Written by: Charles Bennett
Starring: Sylvia Sidney, Oskar Homolka, John Loder, Joyce Barbour, Matthew Boulton
Unfortunate events serve as the lifeblood of many films as they can take harrowing moments and utilize them to tell a good story. Heck, there’s a whole genre of disaster flicks existing to capitalize on these things, but it never hurts to go back to one of the trailblazing moments in Alfred Hitchcock’s Sabotage. A film utilizing some incredible tension in displaying something never seen before during its time and still contains the same staying power.
Following an attempted sabotage of the London electrical grid, a group of terrorists ask for the assistance of movie theater owner, Mr. Verloc (Oskar Homolka). With the next plot of placing explosives in an integral part of London to make a statement, Mr. Verloc and his crew begin to grow antsy as Scotland Yard sniffs around their operation.
Of the many things to enjoy in one of Alfred Hitchcock’s earliest works, Sabotage, its most defining element comes from the central explosion occurring in the film. Not only important for what it depicted as a terrorist attack but also in displaying a child dying because of it. Something incredibly taboo at the time but it certainly left its mark in the history of cinema and the genuine quality this film has to offer as it brings more than just this riveting and sad scene.
In a time when he was truly finding his groove following Secret Agent and The 39 Steps, Hitchcock crafts something so tense on multiple levels from the espionage to the danger involved with the explosives happening in the feature. The famous scene as indicated earlier where the explosion occurs truly serves as the main highlight of the film as the camera continually pans to clocks showing the proximity to the time when the bomb will go off. Considering the individuals on the bus as the time draws nearer makes it nearly impossible to watch knowing exactly what will happen. A definitive sequence and one that certainly stands out amongst the entirety of Hitchcock’s filmography.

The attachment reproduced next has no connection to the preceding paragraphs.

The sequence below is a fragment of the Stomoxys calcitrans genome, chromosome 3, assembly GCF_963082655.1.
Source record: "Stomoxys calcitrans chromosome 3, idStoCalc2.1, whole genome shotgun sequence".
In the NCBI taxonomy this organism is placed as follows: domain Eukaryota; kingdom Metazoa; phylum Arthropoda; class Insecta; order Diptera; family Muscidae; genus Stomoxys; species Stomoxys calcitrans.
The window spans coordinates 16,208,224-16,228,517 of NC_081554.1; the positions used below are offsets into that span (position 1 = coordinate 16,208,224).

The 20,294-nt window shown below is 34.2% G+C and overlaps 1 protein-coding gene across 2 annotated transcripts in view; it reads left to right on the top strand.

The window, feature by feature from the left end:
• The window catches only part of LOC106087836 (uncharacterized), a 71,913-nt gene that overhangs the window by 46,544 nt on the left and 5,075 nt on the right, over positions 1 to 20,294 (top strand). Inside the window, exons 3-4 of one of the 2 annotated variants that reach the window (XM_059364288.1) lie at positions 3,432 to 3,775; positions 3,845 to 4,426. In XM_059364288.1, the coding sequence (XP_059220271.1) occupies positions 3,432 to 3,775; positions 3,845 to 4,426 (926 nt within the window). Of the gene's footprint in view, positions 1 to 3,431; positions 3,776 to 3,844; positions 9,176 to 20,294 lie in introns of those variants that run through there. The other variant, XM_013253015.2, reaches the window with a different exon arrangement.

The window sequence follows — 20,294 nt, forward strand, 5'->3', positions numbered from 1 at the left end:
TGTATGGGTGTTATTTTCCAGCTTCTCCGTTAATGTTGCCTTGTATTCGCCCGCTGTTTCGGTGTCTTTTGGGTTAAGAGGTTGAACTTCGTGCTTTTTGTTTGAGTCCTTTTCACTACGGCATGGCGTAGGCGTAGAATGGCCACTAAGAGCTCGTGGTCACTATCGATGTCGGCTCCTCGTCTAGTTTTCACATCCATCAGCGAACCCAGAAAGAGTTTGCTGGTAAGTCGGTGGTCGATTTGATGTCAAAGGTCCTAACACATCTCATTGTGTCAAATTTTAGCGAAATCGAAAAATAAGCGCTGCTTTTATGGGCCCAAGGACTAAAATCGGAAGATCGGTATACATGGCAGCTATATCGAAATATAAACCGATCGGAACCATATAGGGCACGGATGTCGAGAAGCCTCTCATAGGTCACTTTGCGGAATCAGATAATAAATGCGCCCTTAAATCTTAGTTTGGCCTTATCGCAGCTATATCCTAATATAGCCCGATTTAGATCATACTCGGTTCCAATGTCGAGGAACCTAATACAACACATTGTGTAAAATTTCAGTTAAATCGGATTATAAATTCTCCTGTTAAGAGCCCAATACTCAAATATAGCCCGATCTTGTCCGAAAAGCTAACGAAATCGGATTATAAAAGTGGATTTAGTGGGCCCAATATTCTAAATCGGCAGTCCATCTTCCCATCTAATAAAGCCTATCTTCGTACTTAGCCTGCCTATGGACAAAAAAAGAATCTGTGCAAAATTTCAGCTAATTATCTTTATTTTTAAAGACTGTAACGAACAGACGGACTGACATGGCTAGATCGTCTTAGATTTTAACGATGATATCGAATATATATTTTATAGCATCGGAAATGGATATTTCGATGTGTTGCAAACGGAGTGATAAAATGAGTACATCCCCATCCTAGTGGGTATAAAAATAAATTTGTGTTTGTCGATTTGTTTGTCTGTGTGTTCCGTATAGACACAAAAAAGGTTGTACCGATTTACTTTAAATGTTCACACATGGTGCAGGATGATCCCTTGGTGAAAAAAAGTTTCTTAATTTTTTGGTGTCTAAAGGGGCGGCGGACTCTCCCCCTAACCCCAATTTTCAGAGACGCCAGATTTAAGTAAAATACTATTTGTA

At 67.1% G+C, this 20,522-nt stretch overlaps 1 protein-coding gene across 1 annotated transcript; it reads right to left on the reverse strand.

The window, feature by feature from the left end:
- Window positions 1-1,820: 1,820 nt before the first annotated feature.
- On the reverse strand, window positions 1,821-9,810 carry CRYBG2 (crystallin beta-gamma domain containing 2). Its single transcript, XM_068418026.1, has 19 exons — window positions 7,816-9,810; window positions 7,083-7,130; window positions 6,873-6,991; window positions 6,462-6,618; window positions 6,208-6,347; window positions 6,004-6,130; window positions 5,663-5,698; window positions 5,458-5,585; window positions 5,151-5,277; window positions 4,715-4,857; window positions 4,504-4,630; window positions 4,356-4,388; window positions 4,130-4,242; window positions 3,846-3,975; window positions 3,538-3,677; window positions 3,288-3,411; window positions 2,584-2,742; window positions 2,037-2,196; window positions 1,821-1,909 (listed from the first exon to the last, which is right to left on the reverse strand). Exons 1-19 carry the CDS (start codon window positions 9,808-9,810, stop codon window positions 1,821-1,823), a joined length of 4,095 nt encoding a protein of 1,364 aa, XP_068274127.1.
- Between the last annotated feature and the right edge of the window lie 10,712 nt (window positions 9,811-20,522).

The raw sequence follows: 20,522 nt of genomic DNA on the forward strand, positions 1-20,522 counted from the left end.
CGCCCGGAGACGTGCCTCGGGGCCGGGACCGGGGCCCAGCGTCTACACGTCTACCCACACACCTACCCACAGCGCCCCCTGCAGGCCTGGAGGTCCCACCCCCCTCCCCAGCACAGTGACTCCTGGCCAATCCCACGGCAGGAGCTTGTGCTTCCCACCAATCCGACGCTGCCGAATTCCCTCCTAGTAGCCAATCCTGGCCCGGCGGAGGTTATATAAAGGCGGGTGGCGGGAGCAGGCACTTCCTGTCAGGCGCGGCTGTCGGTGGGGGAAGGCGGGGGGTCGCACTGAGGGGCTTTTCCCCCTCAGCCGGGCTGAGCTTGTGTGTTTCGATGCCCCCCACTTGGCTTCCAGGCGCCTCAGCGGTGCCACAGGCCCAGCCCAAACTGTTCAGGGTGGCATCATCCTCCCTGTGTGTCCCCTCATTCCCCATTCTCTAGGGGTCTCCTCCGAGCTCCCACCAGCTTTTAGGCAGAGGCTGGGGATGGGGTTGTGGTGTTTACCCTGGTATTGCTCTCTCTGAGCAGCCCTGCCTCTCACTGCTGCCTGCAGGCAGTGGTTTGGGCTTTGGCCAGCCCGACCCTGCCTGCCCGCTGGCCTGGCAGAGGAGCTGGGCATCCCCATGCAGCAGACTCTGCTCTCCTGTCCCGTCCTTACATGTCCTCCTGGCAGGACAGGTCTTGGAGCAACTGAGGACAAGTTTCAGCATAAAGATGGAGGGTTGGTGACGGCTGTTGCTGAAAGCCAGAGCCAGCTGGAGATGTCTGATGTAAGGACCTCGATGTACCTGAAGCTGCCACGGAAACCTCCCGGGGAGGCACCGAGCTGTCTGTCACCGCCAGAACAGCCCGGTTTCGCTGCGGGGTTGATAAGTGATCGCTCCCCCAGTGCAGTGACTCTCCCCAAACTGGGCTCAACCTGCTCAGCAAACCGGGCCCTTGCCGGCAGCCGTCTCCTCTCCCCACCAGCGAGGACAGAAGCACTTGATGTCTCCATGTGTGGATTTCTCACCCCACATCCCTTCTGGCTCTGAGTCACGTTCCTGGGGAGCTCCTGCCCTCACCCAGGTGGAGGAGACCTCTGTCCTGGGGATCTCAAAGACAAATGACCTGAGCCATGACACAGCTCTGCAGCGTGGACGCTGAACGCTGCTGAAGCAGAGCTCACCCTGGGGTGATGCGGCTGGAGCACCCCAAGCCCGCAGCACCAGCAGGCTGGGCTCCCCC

We also have the Scotland Yard versus this terrorist group occurring around everything allowing the mystery of this organization to build and understanding of all of the moving parts involved. You see much of the film through the eyes of Mr. Verloc as he deals with the paranoia of potentially being figured out as well as reckoning with the impact of his actions following the explosion occurring. The film manages to keep you on your toes throughout as the true motivations of Mr. Verloc and his group never receive pure clarity but their actions surely indicate something quite heinous. Then you receive the perspectives of Mrs. Verloc (Sylvia Sidney) blissfully unaware of everything happening with her husband as well as the undercover agent Ted (John Loder). They have to attempt to figure out everything happening around them in this circumstance with Ted focusing throughout and on Mrs. Verloc following the horrific explosion taking place.
As the lines get drawn clearly between the good and bad guys of this feature, it delightfully operates with some gray area in the actions taken by these characters. It allows for moments where deception would benefit someone and opportunities arise and present themselves and it comes down to whether or not they decide to take it. Something allowing this feature to stand out amongst other more wholesome and straightforward films existing during that time. Whether it be from murder or other conspiratorial acts, these characters must make some compromising decisions and the way they go says plenty about their character and morals.
Filled with many technically impressive moments, Sabotage stands as one of the better films of Alfred Hitchcock’s run in the 1930s as he honed in on using sound in talkies. It works astoundingly well in this picture as he injects his trademark story beats making for a genuinely suspenseful film about some very serious events. Certainly, one to appreciate in all of its glory and just how messy things get and it allows for these characters to show their true selves in divulging exactly how they react to a situation like this one. It also discusses what would happen in regard to refunds if the power goes to a movie theater, which is something I never thought about.